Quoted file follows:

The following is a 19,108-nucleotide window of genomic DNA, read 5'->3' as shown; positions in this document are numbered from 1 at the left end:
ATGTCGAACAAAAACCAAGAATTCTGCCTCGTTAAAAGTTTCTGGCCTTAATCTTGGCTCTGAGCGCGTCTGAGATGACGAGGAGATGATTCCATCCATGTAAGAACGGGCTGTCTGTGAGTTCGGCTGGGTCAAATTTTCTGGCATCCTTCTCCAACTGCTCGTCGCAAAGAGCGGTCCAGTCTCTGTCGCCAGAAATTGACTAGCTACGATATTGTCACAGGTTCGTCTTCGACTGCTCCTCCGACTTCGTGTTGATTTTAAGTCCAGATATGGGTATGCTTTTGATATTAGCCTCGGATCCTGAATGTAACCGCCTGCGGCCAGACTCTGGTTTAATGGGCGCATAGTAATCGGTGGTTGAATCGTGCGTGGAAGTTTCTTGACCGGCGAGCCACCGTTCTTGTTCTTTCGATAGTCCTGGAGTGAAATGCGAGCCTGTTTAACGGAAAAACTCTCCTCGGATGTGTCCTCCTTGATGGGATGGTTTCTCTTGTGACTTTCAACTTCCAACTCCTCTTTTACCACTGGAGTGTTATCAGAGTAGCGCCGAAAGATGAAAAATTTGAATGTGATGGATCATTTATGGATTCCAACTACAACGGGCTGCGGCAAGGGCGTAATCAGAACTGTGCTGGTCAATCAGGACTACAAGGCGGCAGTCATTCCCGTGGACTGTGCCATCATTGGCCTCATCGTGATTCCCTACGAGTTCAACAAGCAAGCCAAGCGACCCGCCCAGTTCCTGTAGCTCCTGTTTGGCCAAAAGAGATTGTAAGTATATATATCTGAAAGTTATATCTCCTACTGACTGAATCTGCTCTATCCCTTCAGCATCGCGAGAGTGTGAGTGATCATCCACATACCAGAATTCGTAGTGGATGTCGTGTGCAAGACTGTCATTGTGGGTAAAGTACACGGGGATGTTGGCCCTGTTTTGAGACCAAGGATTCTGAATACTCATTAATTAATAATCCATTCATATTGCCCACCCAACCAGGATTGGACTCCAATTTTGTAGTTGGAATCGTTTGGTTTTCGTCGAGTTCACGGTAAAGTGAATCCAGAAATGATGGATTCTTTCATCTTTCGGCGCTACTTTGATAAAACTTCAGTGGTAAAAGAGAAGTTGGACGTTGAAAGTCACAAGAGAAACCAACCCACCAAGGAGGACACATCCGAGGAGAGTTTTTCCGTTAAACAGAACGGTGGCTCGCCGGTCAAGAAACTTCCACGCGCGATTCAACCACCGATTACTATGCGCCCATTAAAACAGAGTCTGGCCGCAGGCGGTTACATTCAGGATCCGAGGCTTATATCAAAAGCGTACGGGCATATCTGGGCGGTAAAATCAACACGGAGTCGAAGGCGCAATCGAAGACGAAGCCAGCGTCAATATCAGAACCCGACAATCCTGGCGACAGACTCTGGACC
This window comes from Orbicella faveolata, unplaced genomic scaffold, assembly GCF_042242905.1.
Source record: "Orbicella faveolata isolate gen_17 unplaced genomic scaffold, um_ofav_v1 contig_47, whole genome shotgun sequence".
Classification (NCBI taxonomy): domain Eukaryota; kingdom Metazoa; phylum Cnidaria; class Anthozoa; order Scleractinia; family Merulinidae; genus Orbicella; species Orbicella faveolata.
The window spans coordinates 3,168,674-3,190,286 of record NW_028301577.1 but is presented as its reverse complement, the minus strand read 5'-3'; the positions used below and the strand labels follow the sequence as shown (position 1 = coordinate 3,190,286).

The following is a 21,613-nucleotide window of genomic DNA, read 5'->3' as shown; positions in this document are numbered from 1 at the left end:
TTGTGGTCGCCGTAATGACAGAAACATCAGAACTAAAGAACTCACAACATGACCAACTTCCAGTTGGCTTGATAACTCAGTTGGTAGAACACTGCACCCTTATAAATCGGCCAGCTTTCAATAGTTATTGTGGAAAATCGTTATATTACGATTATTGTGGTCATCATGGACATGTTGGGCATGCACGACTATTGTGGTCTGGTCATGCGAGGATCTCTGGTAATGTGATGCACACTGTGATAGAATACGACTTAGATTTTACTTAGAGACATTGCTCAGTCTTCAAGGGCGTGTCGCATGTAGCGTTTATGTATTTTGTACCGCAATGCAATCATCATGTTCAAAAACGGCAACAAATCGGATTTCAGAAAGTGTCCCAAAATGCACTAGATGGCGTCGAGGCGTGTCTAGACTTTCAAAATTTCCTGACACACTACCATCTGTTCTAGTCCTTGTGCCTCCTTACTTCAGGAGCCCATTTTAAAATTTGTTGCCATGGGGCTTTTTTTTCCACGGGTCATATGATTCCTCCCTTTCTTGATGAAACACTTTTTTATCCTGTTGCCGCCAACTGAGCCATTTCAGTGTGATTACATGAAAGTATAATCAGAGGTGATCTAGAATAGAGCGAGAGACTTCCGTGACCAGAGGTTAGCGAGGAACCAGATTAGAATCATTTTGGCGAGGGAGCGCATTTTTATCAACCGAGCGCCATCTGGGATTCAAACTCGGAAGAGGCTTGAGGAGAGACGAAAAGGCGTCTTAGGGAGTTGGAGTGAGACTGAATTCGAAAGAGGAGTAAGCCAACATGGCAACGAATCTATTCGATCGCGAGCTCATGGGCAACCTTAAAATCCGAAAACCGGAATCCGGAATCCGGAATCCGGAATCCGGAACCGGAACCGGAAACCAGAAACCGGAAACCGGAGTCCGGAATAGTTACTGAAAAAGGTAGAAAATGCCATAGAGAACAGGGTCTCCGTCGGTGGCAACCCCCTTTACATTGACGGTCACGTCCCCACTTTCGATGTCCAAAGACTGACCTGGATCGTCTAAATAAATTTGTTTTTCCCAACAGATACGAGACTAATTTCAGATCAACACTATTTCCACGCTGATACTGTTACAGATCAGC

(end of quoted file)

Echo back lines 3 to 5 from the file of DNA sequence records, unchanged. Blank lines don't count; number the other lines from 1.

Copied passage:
This window comes from Orbicella faveolata, unplaced genomic scaffold, assembly GCF_042242905.1.
Source record: "Orbicella faveolata isolate gen_17 unplaced genomic scaffold, um_ofav_v1 contig_47, whole genome shotgun sequence".
Classification (NCBI taxonomy): domain Eukaryota; kingdom Metazoa; phylum Cnidaria; class Anthozoa; order Scleractinia; family Merulinidae; genus Orbicella; species Orbicella faveolata.